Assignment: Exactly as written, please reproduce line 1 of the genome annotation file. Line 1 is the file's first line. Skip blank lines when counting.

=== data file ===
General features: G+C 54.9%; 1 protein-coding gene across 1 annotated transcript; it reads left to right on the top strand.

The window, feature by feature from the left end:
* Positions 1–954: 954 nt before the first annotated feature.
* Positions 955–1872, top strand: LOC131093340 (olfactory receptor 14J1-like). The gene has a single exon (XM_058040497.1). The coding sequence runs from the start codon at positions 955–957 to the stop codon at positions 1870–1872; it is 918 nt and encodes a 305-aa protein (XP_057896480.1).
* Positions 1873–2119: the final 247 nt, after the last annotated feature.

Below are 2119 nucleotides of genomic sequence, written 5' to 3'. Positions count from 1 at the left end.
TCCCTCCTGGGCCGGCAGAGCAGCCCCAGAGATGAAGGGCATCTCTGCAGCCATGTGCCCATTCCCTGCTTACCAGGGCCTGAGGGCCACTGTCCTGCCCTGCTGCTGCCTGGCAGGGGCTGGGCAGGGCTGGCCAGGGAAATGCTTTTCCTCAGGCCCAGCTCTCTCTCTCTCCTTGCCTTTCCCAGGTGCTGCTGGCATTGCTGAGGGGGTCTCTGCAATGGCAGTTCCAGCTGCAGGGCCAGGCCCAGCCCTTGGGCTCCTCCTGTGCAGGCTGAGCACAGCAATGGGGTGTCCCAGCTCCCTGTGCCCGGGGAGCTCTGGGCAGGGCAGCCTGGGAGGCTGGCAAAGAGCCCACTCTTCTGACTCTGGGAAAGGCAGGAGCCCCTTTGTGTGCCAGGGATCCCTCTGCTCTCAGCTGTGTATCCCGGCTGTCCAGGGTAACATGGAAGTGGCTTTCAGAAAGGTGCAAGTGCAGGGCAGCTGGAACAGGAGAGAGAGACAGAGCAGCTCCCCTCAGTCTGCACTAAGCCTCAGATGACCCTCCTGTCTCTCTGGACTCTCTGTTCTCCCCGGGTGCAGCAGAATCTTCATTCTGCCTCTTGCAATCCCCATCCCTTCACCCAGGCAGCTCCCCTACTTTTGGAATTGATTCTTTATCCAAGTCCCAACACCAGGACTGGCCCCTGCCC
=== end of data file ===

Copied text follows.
General features: G+C 54.9%; 1 protein-coding gene across 1 annotated transcript; it reads left to right on the top strand.